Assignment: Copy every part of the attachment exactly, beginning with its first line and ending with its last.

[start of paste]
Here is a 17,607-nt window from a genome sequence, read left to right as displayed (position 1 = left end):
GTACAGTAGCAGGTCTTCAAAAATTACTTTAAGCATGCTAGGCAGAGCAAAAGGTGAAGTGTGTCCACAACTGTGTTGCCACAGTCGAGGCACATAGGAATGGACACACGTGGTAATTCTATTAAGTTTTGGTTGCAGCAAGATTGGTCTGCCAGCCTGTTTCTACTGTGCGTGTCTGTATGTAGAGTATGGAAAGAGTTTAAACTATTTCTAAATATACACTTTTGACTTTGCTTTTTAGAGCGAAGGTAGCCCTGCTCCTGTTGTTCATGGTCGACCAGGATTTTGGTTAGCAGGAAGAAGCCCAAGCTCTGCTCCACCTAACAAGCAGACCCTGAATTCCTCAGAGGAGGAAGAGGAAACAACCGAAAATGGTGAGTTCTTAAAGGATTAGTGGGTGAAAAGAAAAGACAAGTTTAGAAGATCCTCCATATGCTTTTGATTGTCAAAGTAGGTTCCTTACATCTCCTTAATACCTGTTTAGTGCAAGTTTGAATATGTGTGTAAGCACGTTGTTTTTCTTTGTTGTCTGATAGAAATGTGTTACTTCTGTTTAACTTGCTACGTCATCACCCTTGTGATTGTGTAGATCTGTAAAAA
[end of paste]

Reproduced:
Here is a 17,607-nt window from a genome sequence, read left to right as displayed (position 1 = left end):
GTACAGTAGCAGGTCTTCAAAAATTACTTTAAGCATGCTAGGCAGAGCAAAAGGTGAAGTGTGTCCACAACTGTGTTGCCACAGTCGAGGCACATAGGAATGGACACACGTGGTAATTCTATTAAGTTTTGGTTGCAGCAAGATTGGTCTGCCAGCCTGTTTCTACTGTGCGTGTCTGTATGTAGAGTATGGAAAGAGTTTAAACTATTTCTAAATATACACTTTTGACTTTGCTTTTTAGAGCGAAGGTAGCCCTGCTCCTGTTGTTCATGGTCGACCAGGATTTTGGTTAGCAGGAAGAAGCCCAAGCTCTGCTCCACCTAACAAGCAGACCCTGAATTCCTCAGAGGAGGAAGAGGAAACAACCGAAAATGGTGAGTTCTTAAAGGATTAGTGGGTGAAAAGAAAAGACAAGTTTAGAAGATCCTCCATATGCTTTTGATTGTCAAAGTAGGTTCCTTACATCTCCTTAATACCTGTTTAGTGCAAGTTTGAATATGTGTGTAAGCACGTTGTTTTTCTTTGTTGTCTGATAGAAATGTGTTACTTCTGTTTAACTTGCTACGTCATCACCCTTGTGATTGTGTAGATCTGTAAAAA